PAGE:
Sammu-ramat, or, King Nebuchadrezzar II. Sammu-ramat, or, Semiramis in Greek, was the
mother of the Assyrian king Adad-nirari III, who reigned from 810 to 783 BC. Meanwhile,
the King Nebuchadnazzer who reigned during BC 605-561, built them to console his
wife, Amytis, For, she missed the mountains and greenery of her homeland. Though not much
of the Gardens is left in the present day ruins, descriptions are found in the narratives
of ancient writers.
Temple of Artemis(Diana):
|The Temple is
situated at Smyrna in Asia Minor at Ephesus, an ancient but now vanished city. It was
built in the fifth century B.C. during Croesus, king of Lydia, and was rebuilt after being
burned by a madman named Herostratus in 356 BC. It was created as a monument from the
plans drawn by the famous Greek architect Ctesiphon. Its size was over 350 by 180 feet.
The Artemesium was famous for its size as well as magnificent artistic works. The temple
was destroyed by invading Goths in AD 262 and was never rebuilt. Little remains of the
temple have been preserved in the British Museum.
Copies survive of the famous statue of
an un-Greek representation of a mummy-like goddess, standing stiffly straight, with her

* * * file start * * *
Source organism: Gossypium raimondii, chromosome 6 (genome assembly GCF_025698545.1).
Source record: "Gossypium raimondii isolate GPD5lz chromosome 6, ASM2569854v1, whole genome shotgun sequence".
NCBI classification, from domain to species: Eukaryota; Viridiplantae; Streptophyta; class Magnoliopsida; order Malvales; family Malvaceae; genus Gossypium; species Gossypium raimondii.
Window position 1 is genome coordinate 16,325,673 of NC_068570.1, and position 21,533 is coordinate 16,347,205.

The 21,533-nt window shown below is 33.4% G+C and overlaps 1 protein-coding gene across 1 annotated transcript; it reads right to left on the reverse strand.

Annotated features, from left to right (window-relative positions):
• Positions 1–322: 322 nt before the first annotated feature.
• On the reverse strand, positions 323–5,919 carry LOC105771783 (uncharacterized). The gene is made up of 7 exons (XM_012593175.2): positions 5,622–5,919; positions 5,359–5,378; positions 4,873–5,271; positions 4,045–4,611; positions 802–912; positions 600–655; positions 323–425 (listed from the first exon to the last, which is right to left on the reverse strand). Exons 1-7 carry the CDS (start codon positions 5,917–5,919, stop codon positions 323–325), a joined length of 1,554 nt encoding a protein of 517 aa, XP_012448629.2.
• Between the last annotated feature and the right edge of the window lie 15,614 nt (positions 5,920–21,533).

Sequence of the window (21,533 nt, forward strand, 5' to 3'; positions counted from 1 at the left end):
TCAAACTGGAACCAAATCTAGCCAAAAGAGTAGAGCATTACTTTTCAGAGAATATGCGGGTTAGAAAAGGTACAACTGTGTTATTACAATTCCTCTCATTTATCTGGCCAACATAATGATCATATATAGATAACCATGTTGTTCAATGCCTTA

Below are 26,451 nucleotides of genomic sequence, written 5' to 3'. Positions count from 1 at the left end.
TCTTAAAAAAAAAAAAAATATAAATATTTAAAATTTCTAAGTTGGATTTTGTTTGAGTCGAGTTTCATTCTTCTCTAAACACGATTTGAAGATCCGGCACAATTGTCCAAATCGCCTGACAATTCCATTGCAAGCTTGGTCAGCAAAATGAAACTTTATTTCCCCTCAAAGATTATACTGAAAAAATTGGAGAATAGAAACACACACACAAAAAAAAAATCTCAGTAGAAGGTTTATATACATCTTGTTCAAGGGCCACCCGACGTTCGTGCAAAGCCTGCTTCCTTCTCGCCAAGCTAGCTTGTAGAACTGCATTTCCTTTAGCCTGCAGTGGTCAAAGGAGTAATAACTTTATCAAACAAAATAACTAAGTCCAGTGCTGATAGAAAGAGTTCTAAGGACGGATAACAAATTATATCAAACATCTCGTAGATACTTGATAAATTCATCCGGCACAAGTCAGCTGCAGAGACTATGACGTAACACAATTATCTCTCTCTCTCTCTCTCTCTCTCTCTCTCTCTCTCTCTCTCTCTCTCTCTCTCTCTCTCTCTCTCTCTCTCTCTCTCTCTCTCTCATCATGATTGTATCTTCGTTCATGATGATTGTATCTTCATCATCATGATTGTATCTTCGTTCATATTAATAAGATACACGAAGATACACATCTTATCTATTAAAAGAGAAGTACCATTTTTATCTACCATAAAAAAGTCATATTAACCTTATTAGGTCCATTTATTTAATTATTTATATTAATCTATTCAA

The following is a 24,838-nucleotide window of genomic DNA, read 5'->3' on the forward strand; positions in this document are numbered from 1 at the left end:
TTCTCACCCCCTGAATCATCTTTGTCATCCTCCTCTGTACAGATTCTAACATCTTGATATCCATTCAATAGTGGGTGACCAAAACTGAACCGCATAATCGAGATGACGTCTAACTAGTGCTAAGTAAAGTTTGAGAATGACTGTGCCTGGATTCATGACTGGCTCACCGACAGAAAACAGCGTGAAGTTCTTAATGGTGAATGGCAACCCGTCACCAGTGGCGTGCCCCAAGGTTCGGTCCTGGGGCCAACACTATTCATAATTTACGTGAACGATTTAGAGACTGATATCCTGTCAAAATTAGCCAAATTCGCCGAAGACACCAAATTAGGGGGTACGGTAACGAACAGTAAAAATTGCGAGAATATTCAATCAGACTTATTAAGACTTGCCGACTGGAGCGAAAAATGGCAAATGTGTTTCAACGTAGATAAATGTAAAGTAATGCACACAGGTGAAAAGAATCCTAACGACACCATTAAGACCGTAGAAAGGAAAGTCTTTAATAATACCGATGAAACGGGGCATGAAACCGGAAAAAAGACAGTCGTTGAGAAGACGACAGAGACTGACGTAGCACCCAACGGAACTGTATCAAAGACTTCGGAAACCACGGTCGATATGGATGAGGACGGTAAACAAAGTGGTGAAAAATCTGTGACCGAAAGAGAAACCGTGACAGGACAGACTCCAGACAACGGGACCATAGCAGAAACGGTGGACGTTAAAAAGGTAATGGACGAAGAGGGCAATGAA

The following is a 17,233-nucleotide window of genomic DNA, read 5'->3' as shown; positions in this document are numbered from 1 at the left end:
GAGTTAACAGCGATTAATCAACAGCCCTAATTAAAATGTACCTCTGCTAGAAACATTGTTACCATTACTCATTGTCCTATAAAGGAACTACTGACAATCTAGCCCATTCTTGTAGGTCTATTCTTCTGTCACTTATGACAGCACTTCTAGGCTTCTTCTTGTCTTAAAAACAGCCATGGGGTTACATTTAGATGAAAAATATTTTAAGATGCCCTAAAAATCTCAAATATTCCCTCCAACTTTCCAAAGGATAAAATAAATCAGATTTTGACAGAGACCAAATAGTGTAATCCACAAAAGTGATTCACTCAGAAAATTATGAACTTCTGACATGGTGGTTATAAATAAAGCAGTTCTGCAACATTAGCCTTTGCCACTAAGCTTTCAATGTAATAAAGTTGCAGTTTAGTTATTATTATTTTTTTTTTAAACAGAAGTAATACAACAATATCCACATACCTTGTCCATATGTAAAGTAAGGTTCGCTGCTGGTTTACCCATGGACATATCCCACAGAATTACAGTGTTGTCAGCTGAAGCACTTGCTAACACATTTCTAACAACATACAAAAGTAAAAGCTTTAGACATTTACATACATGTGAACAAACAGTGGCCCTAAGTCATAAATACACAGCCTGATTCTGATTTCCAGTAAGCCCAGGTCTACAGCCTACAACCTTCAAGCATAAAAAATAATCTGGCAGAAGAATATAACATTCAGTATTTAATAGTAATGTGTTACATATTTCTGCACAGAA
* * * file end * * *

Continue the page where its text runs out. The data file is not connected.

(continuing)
hands extended outward. The original statue was made of gold, ebony, silver, and black
stone, the legs and hips covered by a garment decorated with reliefs of animals and bees
and the top of the body festooned with breasts; her head was adorned with a high-pillared
The Tomb of Mausolus:
The tomb is one of the Seven Wonders
of the World. The monument was the tomb of Mausolus, the tyrant of Caria in southwestern
Asia Minor. The Tomb is situated in his capital at Halicarnassus on the Eastern side of
the Aegean Sea. It was built between BC 353 and 351 by Mausolus' widow, Artemisia. The
architect was Pythius (or Pytheos). Four leading Greek artists: Scopas, Bryaxis,
Leochares, and Timotheus adorned the monument with decorations.
The mausoleum was probably destroyed by an earthquake between the 11th and the 15th
century AD, and the stones were reused in local buildings. The base of the monument was
411 feet (125 m). Its top formed a 24-step pyramid surmounted by a four-horse marble
chariot. Fragments of the mausoleum's sculpture that are preserved in the British Museum
include a frieze of battling Greeks and Amazons and a statue 10 feet (3 m) long, probably
Colossus at Rhodes:
The huge statue of the Greek sun god Helios was one of the Seven Wonders of the World. It
stood in the ancient Greek city of Rhodes beside Mandrákion harbor on the Mediterranean
Sea. Created by Chares of Lyndus, the famous sculptor, the colossus was a bronze statue of
the Greek sun god Helios. It took 12 years (BC 294-282) for the statue to be complete